It’s inevitable. We get used to a certain way of doing things, then something changes and it makes us irrationally frustrated. For me, in the past few weeks this has been my experience with trying to take in-game screenshots with the “print screen” button on my keyboard. For some reason in some games I have been running through Steam the print screen key takes a picture of the desktop underneath the game rather than what I am looking at on the screen. According to the readings suggested by my friend Google, I could use the Steam shortcut key instead, but it hides the images in a folder I could not have found just by browsing in Windows Explorer. This made it difficult to find the images for cropping, filtering, and uploading to this blog without the workaround of searching the Steam folder for *.jpg.
This is how I fished out all the images I have used from Gone Home and Civilization 6. I decided to try the other way because this workaround is a little bit annoying. According to the forum posts I was reading it should have been possible to open the screenshots folder from Steam’s Screenshot Uploader. But in the Screenshot Uploader accessible from the shift-tab overlay the only option appeared to be uploading it to their cloud when I just wanted an image file that I could upload into my WordPress media library. Though, according to what I was reading, I should be able to click on a “show on disk” button on my screenshot uploader between “select all” and “view online library.”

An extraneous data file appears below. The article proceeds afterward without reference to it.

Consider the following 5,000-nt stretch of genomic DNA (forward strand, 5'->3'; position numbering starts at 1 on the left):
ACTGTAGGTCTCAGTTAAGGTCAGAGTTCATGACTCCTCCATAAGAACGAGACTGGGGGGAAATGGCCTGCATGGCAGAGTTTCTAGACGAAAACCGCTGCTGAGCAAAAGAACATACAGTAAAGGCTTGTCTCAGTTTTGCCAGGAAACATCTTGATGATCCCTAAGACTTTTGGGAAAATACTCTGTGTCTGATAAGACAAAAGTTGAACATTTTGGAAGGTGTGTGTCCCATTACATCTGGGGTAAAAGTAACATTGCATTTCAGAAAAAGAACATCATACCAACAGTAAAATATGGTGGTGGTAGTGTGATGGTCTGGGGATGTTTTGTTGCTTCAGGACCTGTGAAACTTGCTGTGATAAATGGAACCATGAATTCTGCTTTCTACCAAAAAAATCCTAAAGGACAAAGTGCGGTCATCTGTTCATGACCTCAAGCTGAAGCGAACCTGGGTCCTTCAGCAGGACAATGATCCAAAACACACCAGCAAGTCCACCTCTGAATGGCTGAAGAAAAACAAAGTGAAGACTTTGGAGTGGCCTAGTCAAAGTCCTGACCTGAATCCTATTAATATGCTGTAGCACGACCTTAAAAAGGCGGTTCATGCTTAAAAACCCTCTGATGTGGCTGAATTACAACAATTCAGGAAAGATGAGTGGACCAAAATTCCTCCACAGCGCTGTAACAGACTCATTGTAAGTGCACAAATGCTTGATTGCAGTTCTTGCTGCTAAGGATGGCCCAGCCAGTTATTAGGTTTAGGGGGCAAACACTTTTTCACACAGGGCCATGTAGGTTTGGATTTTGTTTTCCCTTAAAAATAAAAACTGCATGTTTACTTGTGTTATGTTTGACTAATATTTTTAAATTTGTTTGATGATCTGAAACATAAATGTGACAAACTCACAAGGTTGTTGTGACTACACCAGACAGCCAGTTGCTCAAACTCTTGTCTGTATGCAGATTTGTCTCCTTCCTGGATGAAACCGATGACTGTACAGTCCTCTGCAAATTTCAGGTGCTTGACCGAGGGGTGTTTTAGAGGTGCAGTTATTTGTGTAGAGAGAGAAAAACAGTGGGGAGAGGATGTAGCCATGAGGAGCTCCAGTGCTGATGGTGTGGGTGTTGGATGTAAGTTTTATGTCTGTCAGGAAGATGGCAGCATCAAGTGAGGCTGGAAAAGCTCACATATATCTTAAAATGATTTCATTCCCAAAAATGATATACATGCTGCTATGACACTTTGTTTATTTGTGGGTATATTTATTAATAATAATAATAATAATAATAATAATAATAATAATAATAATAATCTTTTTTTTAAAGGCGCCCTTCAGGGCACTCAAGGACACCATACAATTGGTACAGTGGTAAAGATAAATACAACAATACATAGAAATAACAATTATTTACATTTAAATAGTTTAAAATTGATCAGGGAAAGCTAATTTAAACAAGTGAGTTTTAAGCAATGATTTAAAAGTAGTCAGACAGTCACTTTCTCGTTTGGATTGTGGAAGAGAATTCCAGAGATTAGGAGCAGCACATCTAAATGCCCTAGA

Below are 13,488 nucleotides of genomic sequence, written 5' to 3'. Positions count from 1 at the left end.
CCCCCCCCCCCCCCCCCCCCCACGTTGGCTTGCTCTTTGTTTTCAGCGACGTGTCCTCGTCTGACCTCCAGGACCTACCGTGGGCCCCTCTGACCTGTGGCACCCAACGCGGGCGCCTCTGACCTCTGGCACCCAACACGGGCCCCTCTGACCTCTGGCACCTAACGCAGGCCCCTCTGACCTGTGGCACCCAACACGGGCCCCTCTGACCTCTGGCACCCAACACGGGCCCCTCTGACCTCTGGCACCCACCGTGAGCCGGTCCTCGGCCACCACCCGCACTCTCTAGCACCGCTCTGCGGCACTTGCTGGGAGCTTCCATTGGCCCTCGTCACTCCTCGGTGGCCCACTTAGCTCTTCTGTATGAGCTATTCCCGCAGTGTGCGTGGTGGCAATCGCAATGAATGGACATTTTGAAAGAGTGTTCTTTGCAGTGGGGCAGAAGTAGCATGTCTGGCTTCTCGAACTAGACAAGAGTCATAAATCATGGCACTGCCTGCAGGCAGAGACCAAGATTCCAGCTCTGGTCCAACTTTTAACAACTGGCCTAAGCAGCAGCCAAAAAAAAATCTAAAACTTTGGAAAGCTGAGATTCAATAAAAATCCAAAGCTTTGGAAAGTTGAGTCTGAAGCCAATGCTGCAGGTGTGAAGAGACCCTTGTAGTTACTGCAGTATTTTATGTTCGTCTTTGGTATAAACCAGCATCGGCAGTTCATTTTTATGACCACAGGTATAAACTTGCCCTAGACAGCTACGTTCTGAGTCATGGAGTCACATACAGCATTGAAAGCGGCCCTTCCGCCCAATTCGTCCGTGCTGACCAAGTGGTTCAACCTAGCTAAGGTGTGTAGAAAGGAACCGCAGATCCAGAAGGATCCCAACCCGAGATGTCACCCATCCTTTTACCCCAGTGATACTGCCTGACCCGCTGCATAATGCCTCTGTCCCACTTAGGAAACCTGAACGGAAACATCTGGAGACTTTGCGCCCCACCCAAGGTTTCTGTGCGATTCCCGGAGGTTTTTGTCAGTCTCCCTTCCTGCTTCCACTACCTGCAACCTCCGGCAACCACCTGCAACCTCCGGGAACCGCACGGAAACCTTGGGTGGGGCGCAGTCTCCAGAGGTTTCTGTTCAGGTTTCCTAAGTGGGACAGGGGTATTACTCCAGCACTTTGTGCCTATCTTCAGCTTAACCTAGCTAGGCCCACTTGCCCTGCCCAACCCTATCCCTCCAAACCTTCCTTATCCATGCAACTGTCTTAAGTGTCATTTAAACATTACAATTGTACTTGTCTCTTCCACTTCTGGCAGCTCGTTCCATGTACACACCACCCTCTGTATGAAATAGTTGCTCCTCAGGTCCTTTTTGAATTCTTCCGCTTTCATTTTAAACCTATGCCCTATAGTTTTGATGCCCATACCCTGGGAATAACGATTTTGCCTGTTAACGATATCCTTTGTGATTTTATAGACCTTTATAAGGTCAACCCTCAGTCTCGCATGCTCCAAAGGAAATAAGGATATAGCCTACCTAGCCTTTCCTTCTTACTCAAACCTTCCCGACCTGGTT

But after spending more time searching, I found that going through the Steam launcher shows an almost identical Screenshot Uploader, but behold: the “show on disk” button of legend truly does exist!
This works. It is passable. I am disappointed that I had to do a research project instead of being able to do things the way I’ve always been able to do them. I can live with this. But if there are better ways to get screenshots in video games or an explanation I can understand as to why some games do this and some do not, please point me in the right direction. I suppose I shouldn’t complain about a little bit of light reading. As a person who professes to value the willingness to learn, change, and adapt I know I shouldn’t be mad when I actually have to go do it. But, just like my favourite karaoke bar finally moving their song lists from coil-bound books to tablets, I will have to accept that the special key whose history dates back to MS-DOS might not forever be the best way to do this task.
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